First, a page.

October 28, 2013

Back to Basics

I’ve been thinking a lot about names. It started while autographing books, and realizing that one cannot assume to know how to spell today’s most common names. Parents give their children some of the oddest names; those that are made up (Michandraqueeta), signs of the times (Hashtag), fruit (Apple), to memorialize a special person (Tallulah), or the weather (Hurricane). This onomastic inventiveness may be irksome to some observers because apostrophes are placed where none is needed or because of ridiculous, unpronounceable symbols.

My given name, Hyveth, was made up by my mother. When I was a teenager living in London, England, Jewish friends said it means “life house.” I’m sticking with that meaning, despite some hilarious mispronunciations over the years.

Names matter. Names can bless or bruise. I have been called a lot of good and bad names, some deserved, and all of which—at one time or another—have had a profound emotional or psychological effect. Maybe you’ve been the brunt of derogatory names of derision and carry emotional scars that testify to the fact that words hurt more than sticks and stones. Maybe you have been the perpetrator, not the victim, like those who write cryptic, nasty, name-calling notes to authors signed “anonymous” or “no-name.” We all know, or can imagine, how a name can hurt or heal.

One name, however, is guaranteed to heal. It’s the unique, once-given name about which Jesus said: “To the one who is victorious, I will give some of the hidden manna. I will also give that person a white stone with a new name written on it, known only to the one who receives it”(Rev. 2:17).

The “hidden manna” is none other than Jesus Christ, the true bread from heaven (John 6:31-33). And in the Bible a name usually describes a person’s character. As a result, almost all Hebrew names were theophoric (bearing the name of God, such as Daniel, “God is my judge”). A “new name” is not the man’s or woman’s own name refreshed, but that of Christ’s (Rev. 3:12). Therefore it indicates a new character, not anything like the old in matter or meaning, but vastly different; no longer conformed “to the pattern of this world,” but “transformed by the renewing of your mind” (Rom. 12:2), and patterned after the character and nature of God. It is not reserved for “some day yonder,” but it is given at the moment of conversion or spiritual rebirth. That’s why no one else knows it except the one who experiences this rebirth (John 3:5-8).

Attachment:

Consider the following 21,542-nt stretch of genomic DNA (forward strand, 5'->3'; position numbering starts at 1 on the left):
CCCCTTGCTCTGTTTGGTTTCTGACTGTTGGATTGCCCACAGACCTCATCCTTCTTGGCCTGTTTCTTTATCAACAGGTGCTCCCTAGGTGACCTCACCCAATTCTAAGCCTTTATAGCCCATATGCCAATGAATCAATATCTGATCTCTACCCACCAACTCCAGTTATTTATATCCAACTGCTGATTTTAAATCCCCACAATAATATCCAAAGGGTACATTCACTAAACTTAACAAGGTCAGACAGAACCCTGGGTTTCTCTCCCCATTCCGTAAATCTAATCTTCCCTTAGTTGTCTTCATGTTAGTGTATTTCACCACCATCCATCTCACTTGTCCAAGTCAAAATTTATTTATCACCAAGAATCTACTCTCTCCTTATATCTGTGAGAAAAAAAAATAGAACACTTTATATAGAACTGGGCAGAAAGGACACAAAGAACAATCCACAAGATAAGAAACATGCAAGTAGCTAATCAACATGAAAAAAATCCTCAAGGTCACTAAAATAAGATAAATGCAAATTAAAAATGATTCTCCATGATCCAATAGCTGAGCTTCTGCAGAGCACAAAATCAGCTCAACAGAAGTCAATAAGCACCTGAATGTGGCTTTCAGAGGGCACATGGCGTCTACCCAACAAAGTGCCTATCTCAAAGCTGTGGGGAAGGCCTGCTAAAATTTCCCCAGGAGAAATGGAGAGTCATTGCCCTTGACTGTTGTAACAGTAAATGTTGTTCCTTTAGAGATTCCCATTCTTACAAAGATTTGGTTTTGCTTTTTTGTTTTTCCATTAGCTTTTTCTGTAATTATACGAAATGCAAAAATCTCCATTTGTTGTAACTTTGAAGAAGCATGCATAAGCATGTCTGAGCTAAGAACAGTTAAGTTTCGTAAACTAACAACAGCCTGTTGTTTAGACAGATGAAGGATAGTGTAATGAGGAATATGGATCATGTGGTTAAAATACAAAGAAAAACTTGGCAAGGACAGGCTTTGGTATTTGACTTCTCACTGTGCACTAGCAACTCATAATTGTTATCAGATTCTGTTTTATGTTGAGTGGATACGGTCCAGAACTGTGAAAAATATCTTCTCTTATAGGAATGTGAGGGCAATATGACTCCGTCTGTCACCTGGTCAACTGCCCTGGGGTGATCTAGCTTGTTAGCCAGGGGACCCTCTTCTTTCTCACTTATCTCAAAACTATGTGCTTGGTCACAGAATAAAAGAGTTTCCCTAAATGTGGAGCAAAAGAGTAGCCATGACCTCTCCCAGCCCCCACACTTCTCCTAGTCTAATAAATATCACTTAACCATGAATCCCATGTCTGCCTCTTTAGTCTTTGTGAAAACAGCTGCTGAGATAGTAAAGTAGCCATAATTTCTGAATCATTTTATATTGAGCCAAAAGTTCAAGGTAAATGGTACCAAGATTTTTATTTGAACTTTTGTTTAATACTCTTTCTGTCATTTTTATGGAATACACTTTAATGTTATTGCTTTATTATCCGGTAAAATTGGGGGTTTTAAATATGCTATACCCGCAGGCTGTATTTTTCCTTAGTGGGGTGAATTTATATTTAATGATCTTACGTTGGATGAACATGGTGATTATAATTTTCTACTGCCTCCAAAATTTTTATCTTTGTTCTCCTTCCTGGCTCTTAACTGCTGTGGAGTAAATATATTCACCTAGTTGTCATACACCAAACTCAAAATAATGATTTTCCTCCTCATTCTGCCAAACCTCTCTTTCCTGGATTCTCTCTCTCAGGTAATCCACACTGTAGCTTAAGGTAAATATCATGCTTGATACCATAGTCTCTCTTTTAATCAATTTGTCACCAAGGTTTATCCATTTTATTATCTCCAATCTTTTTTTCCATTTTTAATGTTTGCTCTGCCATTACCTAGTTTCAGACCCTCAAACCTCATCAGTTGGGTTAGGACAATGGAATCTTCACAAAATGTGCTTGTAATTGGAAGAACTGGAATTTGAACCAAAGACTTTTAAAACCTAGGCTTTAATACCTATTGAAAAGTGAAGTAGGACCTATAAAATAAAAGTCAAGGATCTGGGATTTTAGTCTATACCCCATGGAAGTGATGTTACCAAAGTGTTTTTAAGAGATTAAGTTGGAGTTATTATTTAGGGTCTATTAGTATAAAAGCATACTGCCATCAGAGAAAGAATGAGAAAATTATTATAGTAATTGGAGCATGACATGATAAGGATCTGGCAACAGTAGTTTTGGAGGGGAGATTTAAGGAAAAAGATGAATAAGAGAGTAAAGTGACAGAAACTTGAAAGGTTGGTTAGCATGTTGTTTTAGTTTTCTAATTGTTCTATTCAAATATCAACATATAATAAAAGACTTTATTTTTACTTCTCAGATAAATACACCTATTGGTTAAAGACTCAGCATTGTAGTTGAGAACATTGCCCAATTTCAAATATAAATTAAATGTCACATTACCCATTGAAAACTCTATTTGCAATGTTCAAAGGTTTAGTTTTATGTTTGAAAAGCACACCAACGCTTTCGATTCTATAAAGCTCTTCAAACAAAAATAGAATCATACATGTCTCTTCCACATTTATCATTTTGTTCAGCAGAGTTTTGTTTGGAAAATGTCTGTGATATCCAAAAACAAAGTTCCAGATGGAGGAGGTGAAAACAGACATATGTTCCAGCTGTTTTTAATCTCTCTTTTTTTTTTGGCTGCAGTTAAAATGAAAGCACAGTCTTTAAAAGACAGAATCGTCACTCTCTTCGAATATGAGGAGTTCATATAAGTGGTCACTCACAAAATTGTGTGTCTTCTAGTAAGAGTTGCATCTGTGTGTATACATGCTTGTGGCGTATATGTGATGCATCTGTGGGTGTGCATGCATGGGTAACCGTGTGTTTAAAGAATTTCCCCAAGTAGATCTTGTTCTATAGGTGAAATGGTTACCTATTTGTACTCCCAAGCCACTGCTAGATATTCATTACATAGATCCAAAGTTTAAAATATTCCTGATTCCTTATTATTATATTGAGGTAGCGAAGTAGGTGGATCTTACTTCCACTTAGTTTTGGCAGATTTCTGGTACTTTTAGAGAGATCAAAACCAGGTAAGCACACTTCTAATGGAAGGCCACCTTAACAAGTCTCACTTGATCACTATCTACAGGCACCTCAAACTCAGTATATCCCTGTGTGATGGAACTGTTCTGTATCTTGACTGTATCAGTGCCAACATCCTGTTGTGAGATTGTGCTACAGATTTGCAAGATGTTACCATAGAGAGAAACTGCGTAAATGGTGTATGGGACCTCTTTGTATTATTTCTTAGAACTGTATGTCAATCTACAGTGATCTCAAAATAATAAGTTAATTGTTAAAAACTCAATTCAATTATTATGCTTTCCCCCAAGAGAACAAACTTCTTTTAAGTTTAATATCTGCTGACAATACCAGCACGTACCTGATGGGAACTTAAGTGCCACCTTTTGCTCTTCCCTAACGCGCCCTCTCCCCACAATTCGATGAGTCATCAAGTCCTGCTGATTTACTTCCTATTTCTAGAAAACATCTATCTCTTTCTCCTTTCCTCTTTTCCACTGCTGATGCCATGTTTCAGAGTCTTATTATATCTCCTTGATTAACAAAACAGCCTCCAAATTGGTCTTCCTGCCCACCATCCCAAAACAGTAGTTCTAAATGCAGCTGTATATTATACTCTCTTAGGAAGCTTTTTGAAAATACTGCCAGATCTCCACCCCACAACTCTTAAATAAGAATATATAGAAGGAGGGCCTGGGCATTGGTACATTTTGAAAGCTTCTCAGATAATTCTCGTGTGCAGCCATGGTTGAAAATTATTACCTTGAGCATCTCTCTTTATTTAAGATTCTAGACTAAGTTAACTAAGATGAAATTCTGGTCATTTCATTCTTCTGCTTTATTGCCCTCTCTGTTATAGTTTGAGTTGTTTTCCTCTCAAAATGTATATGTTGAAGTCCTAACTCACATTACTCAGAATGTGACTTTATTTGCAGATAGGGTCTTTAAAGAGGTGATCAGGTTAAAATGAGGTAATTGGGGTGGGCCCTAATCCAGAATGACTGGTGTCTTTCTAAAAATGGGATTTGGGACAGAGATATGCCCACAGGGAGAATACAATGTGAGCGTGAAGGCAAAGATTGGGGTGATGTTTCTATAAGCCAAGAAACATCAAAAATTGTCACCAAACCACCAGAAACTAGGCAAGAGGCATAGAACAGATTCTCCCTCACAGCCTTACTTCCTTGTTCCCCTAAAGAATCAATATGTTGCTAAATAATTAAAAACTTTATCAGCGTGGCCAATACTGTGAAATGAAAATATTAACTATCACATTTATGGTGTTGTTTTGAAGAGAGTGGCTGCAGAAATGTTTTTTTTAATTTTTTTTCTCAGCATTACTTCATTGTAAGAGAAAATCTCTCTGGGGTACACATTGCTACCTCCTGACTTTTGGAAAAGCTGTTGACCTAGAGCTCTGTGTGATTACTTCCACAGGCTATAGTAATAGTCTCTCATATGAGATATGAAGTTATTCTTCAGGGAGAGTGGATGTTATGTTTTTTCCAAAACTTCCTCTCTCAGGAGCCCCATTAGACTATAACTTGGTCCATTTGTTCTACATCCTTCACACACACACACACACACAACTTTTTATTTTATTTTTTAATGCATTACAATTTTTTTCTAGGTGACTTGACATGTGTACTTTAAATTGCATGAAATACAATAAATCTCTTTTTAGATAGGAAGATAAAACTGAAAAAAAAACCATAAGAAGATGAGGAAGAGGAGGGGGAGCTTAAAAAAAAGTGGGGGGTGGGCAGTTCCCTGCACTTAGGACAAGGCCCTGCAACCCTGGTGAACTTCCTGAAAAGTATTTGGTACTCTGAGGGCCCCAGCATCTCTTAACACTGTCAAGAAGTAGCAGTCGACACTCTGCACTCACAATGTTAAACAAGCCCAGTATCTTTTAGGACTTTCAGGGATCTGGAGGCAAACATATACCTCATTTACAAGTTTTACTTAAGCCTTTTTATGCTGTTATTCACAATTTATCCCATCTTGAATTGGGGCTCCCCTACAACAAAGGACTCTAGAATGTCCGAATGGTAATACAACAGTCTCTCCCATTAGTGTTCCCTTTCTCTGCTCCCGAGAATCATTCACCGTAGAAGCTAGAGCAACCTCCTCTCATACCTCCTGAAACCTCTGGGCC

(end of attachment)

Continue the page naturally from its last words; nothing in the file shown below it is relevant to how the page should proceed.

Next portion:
It is written on a white stone (psephos, a pebble worn smooth by water; the refreshing Holy Spirit [Titus 3:5] or the strenuous polishing derived from trials) commonly used in ancient customs as an emblem of acquittal and victory. Jesus gave this new name to Peter (John 1:42) before evidence of Peter’s transformation made him one of the bravest apostles.

The believer, therefore, is the psephos on which the new name is written with the transforming finger of God that penned the Ten Commandments on stone (Ex. 31:18) and in the heart (Heb. 8:7-12); healed the deaf (Mark 7:33); forgave the adulterer (John 8:3-11); and cast out demons (Luke 11:20). Those who receive this new name become new creatures in Christ (2 Cor. 5:17), ambassadors (verse 20) with divine “power and authority to drive out all demons and to cure diseases” (Luke 9:1).

Those who’ve tasted grace become more gracious. They change their actions, choices, friends, how they use money, look at war or politics, and become servants of God. Indeed, all things become new.

There’s more to this “name thing” than can ever be said, sung, or read. My son calls me “Mom,” my students affectionately address me as “Doc,” my church refers to me as “Pastor,” my friends call me “dear.” I don’t have a husband to call me “honey,” but I have a new name of which I’m proudest; it’s given by the King of kings and Lord of lords, my sweet Jesus!